Must-Watch K-Dramas That Nailed LGBTQIA+ Representation
Jun 18, 2021   •   Andy Flores
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Jun 18, 2021   •   Andy Flores
Based on a 2020 report by the Organisation for Economic Cooperation and Development (OECD), South Korea has a lot of catching up to do when it comes to supporting and accepting the LGBTQIA+ community compared to the other OECD members.
Over the past two decades, the country has seen some improvement in legal LGBTI inclusivity, but only at a moderate pace. The South Korean society, as a whole, remains extremely conservative and the nation itself is falling behind other progressive countries in terms of pushing for more LGBTI-inclusive laws, which include legal protection for LGBTI individuals against discrimination and violence, as well as laws addressing the needs and challenges of same-sex couples.
This is why it’s refreshing to see the South Korean TV series tackle LGBTQIA+ themes today more fearlessly than ever, helping spark conversation and reshape the general public’s way of thinking towards the community.
Here, we list down eight must-watch K-Dramas with LGBTQIA+ representation:
In Reply 1997, we are introduced to Jun Hee (HOYA), a mild-mannered childhood friend of the main couple Shi Won (Jung Eun Ji) and Yoon Jae (Seo In Guk). He also has a huge secret that he’s been keeping for the longest time: He is in love with Yoon Jae. However, acknowledging the budding romance between his best friends, he chooses not to get in their way, all the while being honest with them about his true feelings.
High school drama At Eighteen tackles all kinds of growing pains teenagers go through, including coming to terms with one’s sexuality. In the 13th episode of the series, Oh-je (ASTRO’s Moonbin), confesses to his ex-girlfriend Da-heen (Kim Bo-yoon) that he broke up with her because he is in love with a guy. Later, Oh-je apologizes to his best friend Joon-woo (One Seong-wu) for not confiding in him sooner. He then asks, “I’m weird, right?” To which Joon-woo replies, “Not really. It’s just how you feel.”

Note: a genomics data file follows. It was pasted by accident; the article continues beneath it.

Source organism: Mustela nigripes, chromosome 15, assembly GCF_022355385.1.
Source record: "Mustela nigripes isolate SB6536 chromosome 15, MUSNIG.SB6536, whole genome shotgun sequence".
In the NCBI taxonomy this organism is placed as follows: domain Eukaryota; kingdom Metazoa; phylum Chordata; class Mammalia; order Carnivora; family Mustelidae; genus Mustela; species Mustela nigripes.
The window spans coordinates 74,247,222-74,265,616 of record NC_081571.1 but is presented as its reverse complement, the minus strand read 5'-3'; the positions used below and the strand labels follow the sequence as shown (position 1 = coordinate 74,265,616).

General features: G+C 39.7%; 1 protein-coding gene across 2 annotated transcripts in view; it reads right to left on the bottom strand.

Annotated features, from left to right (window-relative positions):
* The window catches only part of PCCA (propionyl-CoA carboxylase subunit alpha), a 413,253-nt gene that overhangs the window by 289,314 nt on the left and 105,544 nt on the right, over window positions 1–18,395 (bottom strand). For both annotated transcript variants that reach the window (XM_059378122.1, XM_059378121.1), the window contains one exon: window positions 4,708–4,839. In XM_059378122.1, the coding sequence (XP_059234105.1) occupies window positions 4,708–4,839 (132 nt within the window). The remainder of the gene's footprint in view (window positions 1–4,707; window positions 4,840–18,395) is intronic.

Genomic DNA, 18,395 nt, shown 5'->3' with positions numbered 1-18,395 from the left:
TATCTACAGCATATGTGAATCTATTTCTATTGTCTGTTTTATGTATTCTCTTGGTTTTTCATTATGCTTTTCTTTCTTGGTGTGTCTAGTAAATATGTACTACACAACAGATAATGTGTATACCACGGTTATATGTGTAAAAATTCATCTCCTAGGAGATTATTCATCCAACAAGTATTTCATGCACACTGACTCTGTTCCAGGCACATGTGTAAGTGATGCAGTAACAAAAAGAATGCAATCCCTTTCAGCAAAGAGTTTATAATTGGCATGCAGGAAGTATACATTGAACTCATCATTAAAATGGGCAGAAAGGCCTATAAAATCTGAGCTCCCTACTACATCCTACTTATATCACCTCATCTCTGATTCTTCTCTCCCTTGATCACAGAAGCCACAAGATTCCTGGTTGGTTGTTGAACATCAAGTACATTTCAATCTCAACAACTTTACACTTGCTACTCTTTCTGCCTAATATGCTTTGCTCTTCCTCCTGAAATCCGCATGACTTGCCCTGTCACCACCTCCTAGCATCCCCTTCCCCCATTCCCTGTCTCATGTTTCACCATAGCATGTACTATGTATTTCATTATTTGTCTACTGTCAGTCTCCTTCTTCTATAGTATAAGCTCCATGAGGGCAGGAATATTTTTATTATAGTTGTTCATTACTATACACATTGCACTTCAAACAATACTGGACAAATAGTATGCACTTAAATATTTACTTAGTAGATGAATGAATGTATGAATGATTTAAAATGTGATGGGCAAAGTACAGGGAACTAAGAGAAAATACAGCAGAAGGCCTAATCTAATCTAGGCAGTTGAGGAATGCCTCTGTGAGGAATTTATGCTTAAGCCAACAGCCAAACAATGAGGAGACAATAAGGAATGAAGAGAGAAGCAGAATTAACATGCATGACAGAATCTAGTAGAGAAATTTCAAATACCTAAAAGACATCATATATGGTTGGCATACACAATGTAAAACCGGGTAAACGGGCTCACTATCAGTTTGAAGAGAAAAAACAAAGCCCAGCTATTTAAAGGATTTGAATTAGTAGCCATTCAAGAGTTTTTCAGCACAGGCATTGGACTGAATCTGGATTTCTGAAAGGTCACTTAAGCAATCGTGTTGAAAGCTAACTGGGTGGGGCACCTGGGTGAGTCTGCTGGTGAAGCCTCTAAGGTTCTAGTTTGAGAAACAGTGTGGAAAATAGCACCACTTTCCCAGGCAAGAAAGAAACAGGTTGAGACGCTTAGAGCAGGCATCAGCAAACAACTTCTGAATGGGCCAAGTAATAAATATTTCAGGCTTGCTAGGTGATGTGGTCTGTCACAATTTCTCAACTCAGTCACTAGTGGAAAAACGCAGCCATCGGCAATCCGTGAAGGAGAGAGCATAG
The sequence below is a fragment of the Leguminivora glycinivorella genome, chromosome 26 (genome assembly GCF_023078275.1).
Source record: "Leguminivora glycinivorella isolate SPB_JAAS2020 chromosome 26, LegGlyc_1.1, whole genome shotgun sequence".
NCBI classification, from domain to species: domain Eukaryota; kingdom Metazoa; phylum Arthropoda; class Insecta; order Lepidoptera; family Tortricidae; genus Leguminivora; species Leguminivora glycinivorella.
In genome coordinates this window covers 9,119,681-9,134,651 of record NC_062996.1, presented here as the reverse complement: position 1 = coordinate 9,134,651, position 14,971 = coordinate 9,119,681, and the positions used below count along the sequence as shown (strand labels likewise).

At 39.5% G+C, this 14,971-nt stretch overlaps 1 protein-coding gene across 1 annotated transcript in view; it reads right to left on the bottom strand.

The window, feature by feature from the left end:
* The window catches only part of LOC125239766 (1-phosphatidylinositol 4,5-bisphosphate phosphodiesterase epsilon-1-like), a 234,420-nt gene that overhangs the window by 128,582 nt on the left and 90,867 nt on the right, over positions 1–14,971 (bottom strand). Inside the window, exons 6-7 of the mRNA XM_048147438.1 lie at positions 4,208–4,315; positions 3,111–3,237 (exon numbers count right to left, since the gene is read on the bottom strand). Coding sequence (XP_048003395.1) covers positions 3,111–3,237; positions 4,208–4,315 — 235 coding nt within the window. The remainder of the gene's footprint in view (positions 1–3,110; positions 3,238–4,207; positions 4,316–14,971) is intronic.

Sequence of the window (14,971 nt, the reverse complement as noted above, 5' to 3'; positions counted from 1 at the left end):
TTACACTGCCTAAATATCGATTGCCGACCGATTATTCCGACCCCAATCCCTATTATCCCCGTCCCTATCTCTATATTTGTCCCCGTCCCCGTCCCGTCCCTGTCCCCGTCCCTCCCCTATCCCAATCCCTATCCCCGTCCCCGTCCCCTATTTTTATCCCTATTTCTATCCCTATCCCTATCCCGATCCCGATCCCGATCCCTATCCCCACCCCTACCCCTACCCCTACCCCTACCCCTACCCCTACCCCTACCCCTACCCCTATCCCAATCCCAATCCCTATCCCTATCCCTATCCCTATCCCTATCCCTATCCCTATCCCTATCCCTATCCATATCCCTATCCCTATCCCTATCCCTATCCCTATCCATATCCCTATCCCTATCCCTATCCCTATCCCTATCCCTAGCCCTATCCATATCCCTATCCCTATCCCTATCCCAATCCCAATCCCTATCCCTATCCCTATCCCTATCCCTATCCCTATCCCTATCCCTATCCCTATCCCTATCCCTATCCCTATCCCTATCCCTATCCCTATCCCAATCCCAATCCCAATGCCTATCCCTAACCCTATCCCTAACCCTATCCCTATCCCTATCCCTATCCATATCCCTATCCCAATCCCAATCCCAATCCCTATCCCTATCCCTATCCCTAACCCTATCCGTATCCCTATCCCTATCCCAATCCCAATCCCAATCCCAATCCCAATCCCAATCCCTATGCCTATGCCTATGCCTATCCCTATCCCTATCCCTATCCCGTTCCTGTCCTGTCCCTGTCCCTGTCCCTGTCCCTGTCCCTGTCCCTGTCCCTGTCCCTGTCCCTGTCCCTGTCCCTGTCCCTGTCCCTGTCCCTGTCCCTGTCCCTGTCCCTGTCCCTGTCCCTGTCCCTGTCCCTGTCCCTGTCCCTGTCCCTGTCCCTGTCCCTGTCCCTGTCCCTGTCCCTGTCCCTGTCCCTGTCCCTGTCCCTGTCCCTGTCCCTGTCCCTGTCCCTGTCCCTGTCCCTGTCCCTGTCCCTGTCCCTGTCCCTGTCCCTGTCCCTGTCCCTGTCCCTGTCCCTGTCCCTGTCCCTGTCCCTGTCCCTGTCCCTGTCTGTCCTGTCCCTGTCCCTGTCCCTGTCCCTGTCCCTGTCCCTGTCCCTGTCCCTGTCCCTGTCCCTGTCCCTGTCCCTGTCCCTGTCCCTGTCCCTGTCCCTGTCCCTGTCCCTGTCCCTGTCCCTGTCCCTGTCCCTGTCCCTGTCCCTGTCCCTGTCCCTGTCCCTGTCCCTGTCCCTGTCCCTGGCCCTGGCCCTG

Itaewon Class is a hit K-Drama from last year, best known for breaking stereotypes. One of its most memorable characters Ma Hyun-yi is a transgender chef who becomes more comfortable in her own skin and sexuality as the show progressed. She is a close friend of ex-convict Park Sae-ro-yi (Park Seo-joon), and helps him turn his bar-restaurant in the upbeat district of Itaewon into a booming business. It would have definitely been better if Hyun-yi was portrayed by an actual transwoman (she was played by cisgender actress Lee Joo-young), but we got to give the writers props for the sensitive way they handled her storyline.
Hello Dracula (2020)
A short TV special from JTBC, Hello Dracula follows the story of An-na (Girls’ Generation’s Seohyun), a lesbian who has just broken up with her long-time girlfriend. Reconnecting with her overbearing mother (Lee Ji-hyun), she tries to take control of her own life.
Run On is a rare watch, featuring more than one LGBTQIA+ representation. A sports-themed series revolving around former track-and-field athlete Seon-gyeom (Im Si-wan), film translator Mi-joo (Shin Se-kyung), and the people who get tangled up in their lives, it effortlessly included asexual and gay characters in the script and didn’t hold back from schooling the audience about the insensitivity of “outing” someone.
Love can come in many forms and the Netflix original Move To Heaven made sure to prove it. A show about trauma cleaners — contractors who clean after the deceased — it has an episode in which the main trio (Tang Joon-sang, Lee Je-hoon, and Hong Seung-hee) had to pack up the room of a doctor (Kwon Soo-hyun), who left a letter for his lover. It is then revealed that he shared a whirlwind romance with a globe-trotting cellist (Kim Doh-yon).
A mini-drama following eccentric individuals with their personal issues to deal with, Mad For Each Other has a scene-stealer of a character who goes by the name Samantha (An Woo-yeon) — a queer computer specialist, who enjoys dressing up as a woman. She strikes an unlikely friendship with No Whi-oh (Jung Woo), a detective with anger management issues, and Su-hyun (AKMU’s Lee Su-hyun), a student, who takes on multiple part-time jobs.
Ongoing tvN weekend series Mine wraps up our list. Billed as a women-centric drama, it stars Kim Seo-hyung as Seo-hyun, a powerful chaebol married to the first son of another chaebol family. She is intelligent, composed, and dignified, but remains unhappy, having to set aside her feelings for internationally-acclaimed artist Suzy (Kim Jung-hwa), her secret lover since college. In the second half of the show, she gains the courage to break the prejudice surrounding her, permitting Suzy to openly talk about their relationship and even encouraging her stepson (played by VIXX’s Cha Hak-yeon) to pursue his true love, despite the opposite wishes of his family. (We stan an unshakable queen!)
Happy Pride, binge-watchers!
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